France did not like the fact that the EU was sited in Brussels and kicked up a stink about it, resulting in a massively expensive building being built in Strasbourg, where every month the whole of Brussels packs up their offices and everything is shipped to Strasbourg for the next month. The cost for this is huge. H U G E.
    3. The people who actually make the laws which we then have to implement, are not voted in or out by us or the MEPs, but they are ‘Appointed’. This is a big deal if you feel that you want a democratic way of working.
    4. The EU is actually acustoms union, which, far from helping nation states (Countries) to trade freely, imposes a common tariff wall around itself and prevents each nation state from making their own trade deals with other nations. For example the UK is not allowed to make a trade deal with either New Zealand or Australia or the USA, by itself. We have to wait for the EU to do this for all 28 nation states at the same time. The success rate for this is dire. The people of the UK who voted leave, want to trade easily with all countries of the world, unhindered and in our own best interests and the interests of the countries we trade with.
    5.The EU legislates for it’s member states and overrules our own justice system. The EU has, by stealth taken away many powers of nation states, and I for one, did not like this at all. It was a very strong reason for me voting to leave.
    6. The Eu has not been shy about their plans. The Five Presidents’ Report sets out a plan for the amalgamation of fiscal and economic policies — a process that can only take place among the 28 states as a whole, since there is no legal mechanism for eurozone-only integration. The Belgian commissioner Marianne Thyssen has a plan for what she calls ‘social union’ i.e. harmonisation of welfare systems. Jean-Claude Juncker wants a European army, which the Commission describes as ‘a strategic necessity’. These are not the musings of outlandish federalist think tanks: they are formal policy statements by the people who run Brussels.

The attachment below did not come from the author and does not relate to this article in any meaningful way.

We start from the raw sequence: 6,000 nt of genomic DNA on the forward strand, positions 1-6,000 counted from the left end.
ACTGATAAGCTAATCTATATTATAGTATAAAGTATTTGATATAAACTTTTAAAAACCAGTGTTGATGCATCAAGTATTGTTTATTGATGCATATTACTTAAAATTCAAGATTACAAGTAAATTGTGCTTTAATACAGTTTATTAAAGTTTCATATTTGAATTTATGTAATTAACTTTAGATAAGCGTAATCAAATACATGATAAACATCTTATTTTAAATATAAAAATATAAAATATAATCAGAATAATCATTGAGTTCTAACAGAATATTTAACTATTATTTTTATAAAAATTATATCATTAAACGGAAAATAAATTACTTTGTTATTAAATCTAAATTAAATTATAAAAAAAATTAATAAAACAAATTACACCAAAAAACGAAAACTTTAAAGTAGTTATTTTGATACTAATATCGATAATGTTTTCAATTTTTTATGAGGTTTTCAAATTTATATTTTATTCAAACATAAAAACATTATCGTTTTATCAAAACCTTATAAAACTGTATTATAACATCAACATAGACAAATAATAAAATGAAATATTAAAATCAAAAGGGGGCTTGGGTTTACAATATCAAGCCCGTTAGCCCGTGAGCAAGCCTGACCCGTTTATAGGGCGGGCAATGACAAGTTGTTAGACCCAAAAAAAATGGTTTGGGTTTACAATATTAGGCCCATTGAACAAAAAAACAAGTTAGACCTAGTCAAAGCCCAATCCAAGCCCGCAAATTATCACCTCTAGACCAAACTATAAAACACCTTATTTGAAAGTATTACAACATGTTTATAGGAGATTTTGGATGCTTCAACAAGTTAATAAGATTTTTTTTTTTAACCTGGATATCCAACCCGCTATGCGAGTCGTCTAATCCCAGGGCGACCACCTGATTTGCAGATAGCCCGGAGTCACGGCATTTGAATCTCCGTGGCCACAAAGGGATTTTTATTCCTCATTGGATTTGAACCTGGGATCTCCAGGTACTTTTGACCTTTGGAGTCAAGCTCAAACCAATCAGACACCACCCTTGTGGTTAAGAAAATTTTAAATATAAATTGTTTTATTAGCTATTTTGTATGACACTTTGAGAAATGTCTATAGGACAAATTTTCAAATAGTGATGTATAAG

A number of plans were postponed in Brussels pending our vote: the ban on powerful electrical appliances; licensing rules that will decimate London’s art market; the Ports Services Directive, which was opposed by every commercial port in Britain, every trade union and (for what it’s worth) every British MEP. But that secured a majority anyway, only to be deferred at the last moment until after our referendum.
    I absolutely reject this idea of a federal Europe which the EU are working toward.

    I have seen the disgusting way the EU treated Greece (who could only join the EU after Goldman Sachs fiddled the figures to make the country meet the EU membership standards, on paper at least) when they have struggled to make the changes to their country in order to properly comply with the EU requirements. The austerity forced on the people has been awful, and then to see how Germany has taken control of many national areas such as airports in the bailout agreements. It’s a horrible mess, and I am ashamed at how the Greek people have been treated.

    I could go on, there are a lot of reasons why I voted to leave. It is complex, and everyone had differing reasons. I just wanted to help you and your readers to see that many, many people have strong feelings about the EU and many of ‘us’ feel that it is in the long term interests of the UK and our children and grandchildren to leave and be independent of what ‘we’ see as a millstone around our necks. There was easy travel to European countries before the EU and there will be after we leave. Of course there are some who have racist views, but there are more who have not, and who voted leave. I also personally know many young people who voted leave too, and they were actively involved in campaigning for leave.

    I hope that my comments come across as reasoned and thoughtful. I know there are people who disagree, and that’s fine. I respect other’s views and hope that mine can also be respected.

    Liked by 1 person